The fate of some three hundred pupils of the Junjung Primary School in the Chereponi district of the North East region, hangs in the balance following the closure of the school in March this year.
The school was closed down due to conflict between residents of Junjung and Tibongu over a piece of land in the area.
Children from both communities attend the same school located in Junjung.
The Northern Regional Peace Council is leading efforts to bring lasting peace to the area and is concerned about the long term effect of conflict on education in the area.
The Chereponi district has suffered perennial conflicts over land in recent times. The situation has negatively affected all sectors of life in the area such health, the economy and education.
Teachers and health workers fled communities like Tigenga and Junjung as a result of conflict with some returning only recently to reopen schools and CHPS compounds.
The situation in Junjung however remains the same as the only Primary school in the area remains closed down.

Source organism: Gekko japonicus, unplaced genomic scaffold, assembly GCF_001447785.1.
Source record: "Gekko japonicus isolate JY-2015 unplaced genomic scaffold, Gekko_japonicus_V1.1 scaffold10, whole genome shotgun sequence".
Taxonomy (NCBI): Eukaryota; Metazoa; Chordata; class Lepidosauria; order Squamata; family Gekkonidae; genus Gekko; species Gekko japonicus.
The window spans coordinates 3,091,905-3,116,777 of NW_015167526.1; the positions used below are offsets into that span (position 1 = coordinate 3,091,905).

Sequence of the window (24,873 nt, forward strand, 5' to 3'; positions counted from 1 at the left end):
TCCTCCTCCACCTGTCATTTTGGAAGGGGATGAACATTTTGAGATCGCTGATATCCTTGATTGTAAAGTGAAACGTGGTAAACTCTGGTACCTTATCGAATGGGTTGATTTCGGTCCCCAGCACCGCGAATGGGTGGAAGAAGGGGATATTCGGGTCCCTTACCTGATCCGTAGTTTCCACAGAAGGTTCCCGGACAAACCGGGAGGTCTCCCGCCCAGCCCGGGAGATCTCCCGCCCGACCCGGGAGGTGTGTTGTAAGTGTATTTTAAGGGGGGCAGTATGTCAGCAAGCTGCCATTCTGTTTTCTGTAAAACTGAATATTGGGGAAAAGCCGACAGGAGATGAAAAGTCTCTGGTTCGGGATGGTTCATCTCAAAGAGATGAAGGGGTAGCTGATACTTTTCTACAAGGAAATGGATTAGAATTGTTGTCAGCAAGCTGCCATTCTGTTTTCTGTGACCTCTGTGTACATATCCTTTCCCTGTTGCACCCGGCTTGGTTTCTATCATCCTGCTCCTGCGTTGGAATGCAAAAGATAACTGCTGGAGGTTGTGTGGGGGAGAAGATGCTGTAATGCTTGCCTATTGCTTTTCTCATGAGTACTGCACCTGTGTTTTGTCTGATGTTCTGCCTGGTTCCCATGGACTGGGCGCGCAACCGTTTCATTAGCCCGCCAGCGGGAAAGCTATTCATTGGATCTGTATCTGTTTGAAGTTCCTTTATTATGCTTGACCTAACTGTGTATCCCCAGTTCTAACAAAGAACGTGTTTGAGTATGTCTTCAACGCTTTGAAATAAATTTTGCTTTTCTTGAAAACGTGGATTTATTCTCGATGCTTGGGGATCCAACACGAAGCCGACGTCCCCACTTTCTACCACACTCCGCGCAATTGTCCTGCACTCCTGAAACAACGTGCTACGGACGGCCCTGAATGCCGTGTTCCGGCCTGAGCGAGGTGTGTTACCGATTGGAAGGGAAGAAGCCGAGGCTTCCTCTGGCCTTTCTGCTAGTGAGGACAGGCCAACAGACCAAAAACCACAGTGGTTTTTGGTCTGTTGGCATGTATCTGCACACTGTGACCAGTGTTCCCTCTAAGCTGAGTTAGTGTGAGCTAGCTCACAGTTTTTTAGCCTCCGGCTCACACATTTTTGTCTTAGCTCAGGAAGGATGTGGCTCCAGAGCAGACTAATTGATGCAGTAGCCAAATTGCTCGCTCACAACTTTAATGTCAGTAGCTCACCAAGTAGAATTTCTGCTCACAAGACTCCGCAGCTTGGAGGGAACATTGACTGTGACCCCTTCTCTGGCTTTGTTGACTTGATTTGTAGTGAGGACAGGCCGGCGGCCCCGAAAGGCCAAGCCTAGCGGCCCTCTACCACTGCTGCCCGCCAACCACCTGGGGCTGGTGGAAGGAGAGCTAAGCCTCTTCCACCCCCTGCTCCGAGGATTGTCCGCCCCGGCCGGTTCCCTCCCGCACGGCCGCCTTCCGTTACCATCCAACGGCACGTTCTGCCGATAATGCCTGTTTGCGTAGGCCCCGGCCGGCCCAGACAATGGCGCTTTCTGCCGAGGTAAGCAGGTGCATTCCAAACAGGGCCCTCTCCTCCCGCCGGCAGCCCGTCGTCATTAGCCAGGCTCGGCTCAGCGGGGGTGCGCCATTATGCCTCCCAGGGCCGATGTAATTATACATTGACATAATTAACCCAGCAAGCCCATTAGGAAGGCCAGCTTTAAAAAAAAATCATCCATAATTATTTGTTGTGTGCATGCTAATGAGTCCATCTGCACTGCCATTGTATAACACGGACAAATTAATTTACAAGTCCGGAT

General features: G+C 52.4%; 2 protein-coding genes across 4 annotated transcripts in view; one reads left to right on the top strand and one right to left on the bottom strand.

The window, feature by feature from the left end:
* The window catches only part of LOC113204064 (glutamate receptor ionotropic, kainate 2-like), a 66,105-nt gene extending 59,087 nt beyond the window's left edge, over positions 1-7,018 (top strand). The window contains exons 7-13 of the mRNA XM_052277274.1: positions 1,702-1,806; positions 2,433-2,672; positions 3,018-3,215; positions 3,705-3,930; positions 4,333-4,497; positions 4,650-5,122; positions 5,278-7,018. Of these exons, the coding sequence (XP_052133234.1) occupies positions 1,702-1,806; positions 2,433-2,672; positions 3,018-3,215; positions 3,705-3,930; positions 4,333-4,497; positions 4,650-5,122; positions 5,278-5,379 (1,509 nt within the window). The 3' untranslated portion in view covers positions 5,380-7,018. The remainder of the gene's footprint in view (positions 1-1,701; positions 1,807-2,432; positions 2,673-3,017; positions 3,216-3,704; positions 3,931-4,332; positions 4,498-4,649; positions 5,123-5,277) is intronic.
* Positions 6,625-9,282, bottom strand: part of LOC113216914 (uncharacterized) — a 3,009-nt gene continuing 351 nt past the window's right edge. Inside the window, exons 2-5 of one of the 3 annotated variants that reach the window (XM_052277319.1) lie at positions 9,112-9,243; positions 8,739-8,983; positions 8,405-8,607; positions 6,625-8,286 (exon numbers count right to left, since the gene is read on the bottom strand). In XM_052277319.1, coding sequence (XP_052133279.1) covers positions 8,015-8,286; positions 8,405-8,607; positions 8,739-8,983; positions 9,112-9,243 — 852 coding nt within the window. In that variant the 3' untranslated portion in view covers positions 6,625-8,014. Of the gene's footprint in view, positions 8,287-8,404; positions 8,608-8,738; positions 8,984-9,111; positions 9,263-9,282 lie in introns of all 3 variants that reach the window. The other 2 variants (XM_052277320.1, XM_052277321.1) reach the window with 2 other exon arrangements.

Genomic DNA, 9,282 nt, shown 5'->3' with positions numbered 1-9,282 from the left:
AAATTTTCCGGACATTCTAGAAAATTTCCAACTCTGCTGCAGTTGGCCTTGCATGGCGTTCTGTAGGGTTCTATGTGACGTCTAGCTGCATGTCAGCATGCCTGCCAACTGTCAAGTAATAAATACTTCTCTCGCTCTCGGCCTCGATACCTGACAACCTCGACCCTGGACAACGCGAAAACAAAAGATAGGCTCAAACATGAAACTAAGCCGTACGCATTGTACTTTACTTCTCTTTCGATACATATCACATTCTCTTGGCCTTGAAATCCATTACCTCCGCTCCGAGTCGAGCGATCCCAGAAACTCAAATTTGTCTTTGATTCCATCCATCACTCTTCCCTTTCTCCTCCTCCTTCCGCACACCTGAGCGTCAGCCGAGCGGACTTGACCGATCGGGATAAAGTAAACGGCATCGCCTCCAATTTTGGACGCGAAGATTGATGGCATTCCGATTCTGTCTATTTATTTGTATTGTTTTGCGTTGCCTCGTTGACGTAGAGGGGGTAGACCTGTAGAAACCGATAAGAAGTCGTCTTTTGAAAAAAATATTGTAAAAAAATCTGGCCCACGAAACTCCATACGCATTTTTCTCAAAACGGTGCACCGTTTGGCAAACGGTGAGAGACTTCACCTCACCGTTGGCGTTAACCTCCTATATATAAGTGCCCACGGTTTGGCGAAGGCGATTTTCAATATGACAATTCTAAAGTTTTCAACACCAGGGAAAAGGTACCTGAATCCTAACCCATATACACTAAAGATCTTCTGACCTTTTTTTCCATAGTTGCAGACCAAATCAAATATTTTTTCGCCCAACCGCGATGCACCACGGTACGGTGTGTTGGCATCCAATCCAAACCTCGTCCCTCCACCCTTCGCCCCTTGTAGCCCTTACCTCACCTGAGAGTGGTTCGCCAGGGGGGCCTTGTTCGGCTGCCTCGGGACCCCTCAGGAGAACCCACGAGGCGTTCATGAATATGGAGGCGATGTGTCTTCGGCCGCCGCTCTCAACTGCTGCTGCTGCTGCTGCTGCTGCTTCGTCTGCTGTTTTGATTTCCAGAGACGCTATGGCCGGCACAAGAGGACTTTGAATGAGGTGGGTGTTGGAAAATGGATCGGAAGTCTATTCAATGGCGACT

The Northern Regional Peace Council, with support from the UNDP is leading efforts to ensure sustainable peace in the area. The initiative also seeks to sensitize communities in the area to the threat of violent extremist groups in neighbouring Togo and Burkina Faso.
Stakeholders are concerned that, violent extremist groups operating across the border, may take advantage of conflicts in the area to infiltrate and escalate tensions in the area.
A Deputy Director of Programmes at the Northern Regional Peace Council, Nuhu Abukari in an interview with GBC NEWS in Junjung underscored the importance of education in the area.
“If they are not able to continue, it will hurt our efforts to bring lasting peace to this area. We believe giving children the opportunity to learn in school, promotes the spirit of tolerance and minimises the tendency to resort to violent means to addressing conflicts,” Mr. Nuhu emphasised.
The Northern Regional Peace Council, with funding from the United Nations Development Programme (UNDP), has trained volunteers to implement community action plans to create awareness about the threat of violent extremism.
During the tour, GBC NEWS team observed that, communities in the area are highly impoverished with poor road network, poor telecom network with numerous unapproved routes across the border, further deepening the vulnerability of the people.
Addressing the numerous socio-economic challenges facing the area is therefore of critical importance towards building sustainable peace and preventing the threat of violent extremism in the area.